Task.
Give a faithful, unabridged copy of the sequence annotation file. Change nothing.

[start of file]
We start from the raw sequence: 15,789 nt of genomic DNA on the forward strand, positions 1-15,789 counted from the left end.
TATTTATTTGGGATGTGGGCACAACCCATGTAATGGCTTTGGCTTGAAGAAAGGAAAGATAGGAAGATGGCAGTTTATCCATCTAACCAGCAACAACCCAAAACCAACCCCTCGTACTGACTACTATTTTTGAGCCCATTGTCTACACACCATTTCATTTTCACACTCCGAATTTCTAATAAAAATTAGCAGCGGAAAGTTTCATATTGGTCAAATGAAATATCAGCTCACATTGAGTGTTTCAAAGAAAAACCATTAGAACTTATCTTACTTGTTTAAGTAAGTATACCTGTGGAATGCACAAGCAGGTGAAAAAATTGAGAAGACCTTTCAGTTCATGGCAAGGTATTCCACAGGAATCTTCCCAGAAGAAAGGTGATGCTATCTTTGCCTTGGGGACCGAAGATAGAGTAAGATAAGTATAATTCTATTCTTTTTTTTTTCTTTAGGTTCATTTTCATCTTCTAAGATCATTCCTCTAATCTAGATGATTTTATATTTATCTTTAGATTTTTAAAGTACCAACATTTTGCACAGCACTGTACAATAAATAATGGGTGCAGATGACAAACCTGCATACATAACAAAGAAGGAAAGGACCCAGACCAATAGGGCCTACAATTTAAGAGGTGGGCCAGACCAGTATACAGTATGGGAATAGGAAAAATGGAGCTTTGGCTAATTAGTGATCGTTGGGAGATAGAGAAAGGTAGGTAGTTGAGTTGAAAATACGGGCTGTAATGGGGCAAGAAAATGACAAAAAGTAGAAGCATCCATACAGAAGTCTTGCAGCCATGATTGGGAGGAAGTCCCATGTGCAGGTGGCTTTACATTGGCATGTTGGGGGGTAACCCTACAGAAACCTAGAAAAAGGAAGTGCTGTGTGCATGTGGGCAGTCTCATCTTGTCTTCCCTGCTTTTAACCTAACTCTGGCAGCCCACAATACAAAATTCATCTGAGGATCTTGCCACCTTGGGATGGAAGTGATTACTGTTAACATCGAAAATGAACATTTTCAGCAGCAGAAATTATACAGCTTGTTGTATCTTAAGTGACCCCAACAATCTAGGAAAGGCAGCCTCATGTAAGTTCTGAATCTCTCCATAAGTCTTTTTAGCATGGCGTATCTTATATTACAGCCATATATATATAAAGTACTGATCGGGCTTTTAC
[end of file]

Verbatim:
We start from the raw sequence: 15,789 nt of genomic DNA on the forward strand, positions 1-15,789 counted from the left end.
TATTTATTTGGGATGTGGGCACAACCCATGTAATGGCTTTGGCTTGAAGAAAGGAAAGATAGGAAGATGGCAGTTTATCCATCTAACCAGCAACAACCCAAAACCAACCCCTCGTACTGACTACTATTTTTGAGCCCATTGTCTACACACCATTTCATTTTCACACTCCGAATTTCTAATAAAAATTAGCAGCGGAAAGTTTCATATTGGTCAAATGAAATATCAGCTCACATTGAGTGTTTCAAAGAAAAACCATTAGAACTTATCTTACTTGTTTAAGTAAGTATACCTGTGGAATGCACAAGCAGGTGAAAAAATTGAGAAGACCTTTCAGTTCATGGCAAGGTATTCCACAGGAATCTTCCCAGAAGAAAGGTGATGCTATCTTTGCCTTGGGGACCGAAGATAGAGTAAGATAAGTATAATTCTATTCTTTTTTTTTTCTTTAGGTTCATTTTCATCTTCTAAGATCATTCCTCTAATCTAGATGATTTTATATTTATCTTTAGATTTTTAAAGTACCAACATTTTGCACAGCACTGTACAATAAATAATGGGTGCAGATGACAAACCTGCATACATAACAAAGAAGGAAAGGACCCAGACCAATAGGGCCTACAATTTAAGAGGTGGGCCAGACCAGTATACAGTATGGGAATAGGAAAAATGGAGCTTTGGCTAATTAGTGATCGTTGGGAGATAGAGAAAGGTAGGTAGTTGAGTTGAAAATACGGGCTGTAATGGGGCAAGAAAATGACAAAAAGTAGAAGCATCCATACAGAAGTCTTGCAGCCATGATTGGGAGGAAGTCCCATGTGCAGGTGGCTTTACATTGGCATGTTGGGGGGTAACCCTACAGAAACCTAGAAAAAGGAAGTGCTGTGTGCATGTGGGCAGTCTCATCTTGTCTTCCCTGCTTTTAACCTAACTCTGGCAGCCCACAATACAAAATTCATCTGAGGATCTTGCCACCTTGGGATGGAAGTGATTACTGTTAACATCGAAAATGAACATTTTCAGCAGCAGAAATTATACAGCTTGTTGTATCTTAAGTGACCCCAACAATCTAGGAAAGGCAGCCTCATGTAAGTTCTGAATCTCTCCATAAGTCTTTTTAGCATGGCGTATCTTATATTACAGCCATATATATATAAAGTACTGATCGGGCTTTTAC